Fossil range: Middle Triassic - Recent
Clockwise from top-left: Tupuxuara leonardi (a pterosaur), Alamosaurus sanjuanensis, (a sauropod), Tsintaosaurus spinorhinus (an ornithopod), Daspletosaurus torosus (a tyrannosaur), Pentaceratops sternbergii (a ceratopsian), and Grus grus (a neornithian).
| Scientific classification
Avemetatarsalia (meaning "bird metatarsals") is a clade name established by British palaeontologist Michael Benton in 1999 for all avesuchians (crown group archosaurs) that are closer to dinosaurs than to crocodiles.
An improved description of the small archosaur Scleromochlus together with a cladistic analysis of its phylogenetic position demonstrated that Scleromochlus was more closely related to the dinosaurs than to the Crurotarsi (to which the crocodiles belong) but outside of the node-based clade Ornithodira as originally interpreted by Jacques Gauthier: the group containing the last common ancestor of the dinosaurs and the pterosaurs and all of its descendants.
Paul Sereno had in 1991 given a formal (and different) definition of Ornithodira, one in which Scleromochlus was explicitly added. However, at that point, there was no named clade that could encompass species with a basal position on the archosaurian branch leading to dinosaurs (as opposed to that leading to crocodiles) so Benton named a new branch-based clade for this purpose: Avemetatarsalia, named after the birds (Aves), the last surviving members of the clade, and the metatarsal ankle joint that was a typical character of the group. Avemetatarsalia was defined as: all Avesuchia closer to Dinosauria than to Crocodylia.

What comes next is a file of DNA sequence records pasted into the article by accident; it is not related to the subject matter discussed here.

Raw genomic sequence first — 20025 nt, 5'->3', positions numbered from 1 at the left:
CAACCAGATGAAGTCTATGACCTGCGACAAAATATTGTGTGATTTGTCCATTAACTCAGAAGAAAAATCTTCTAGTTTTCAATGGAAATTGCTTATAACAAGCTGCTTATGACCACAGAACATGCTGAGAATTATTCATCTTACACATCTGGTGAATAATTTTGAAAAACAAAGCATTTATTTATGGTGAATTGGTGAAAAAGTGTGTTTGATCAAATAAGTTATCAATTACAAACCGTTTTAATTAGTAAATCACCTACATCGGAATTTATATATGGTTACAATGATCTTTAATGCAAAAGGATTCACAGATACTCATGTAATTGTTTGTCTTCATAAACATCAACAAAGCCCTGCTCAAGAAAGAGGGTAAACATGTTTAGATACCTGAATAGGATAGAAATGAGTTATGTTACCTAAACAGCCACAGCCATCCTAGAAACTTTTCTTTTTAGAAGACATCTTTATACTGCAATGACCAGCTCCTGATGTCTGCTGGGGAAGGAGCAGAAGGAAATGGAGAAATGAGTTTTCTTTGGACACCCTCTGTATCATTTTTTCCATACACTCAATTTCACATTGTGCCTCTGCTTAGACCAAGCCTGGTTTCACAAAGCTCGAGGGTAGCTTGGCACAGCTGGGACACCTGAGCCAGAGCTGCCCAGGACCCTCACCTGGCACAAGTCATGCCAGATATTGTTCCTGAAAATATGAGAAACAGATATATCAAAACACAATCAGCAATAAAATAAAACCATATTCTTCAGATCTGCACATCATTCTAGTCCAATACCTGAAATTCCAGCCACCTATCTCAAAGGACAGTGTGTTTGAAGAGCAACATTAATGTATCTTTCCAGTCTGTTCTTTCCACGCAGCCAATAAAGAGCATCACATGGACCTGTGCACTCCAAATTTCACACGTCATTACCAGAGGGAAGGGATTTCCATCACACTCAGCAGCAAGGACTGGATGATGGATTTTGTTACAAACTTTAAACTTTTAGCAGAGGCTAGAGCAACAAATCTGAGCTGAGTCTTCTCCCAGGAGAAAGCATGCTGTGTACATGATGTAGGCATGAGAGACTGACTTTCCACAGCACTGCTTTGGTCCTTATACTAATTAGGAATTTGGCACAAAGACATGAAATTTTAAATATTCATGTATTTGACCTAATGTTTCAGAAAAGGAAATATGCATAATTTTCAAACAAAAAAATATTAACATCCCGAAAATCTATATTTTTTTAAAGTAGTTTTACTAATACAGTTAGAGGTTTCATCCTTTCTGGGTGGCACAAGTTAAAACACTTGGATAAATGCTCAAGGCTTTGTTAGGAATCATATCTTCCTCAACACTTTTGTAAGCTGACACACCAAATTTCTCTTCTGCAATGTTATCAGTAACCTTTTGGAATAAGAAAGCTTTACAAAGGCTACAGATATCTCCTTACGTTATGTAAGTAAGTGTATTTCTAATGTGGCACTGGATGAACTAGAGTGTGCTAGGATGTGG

- ^ a b Benton, M.J. (1999). Scleromochlus taylori and the origin of dinosaurs and pterosaurs. Philosophical Transactions of the Royal Society of London 354:1423-1446.
- ^ Sereno, P. C. 1991. Basal archosaurs: phylogenetic relationships and functional implications. Journal of Vertebrate Paleontology Memoir 2, 11(4, Supplement):1-53.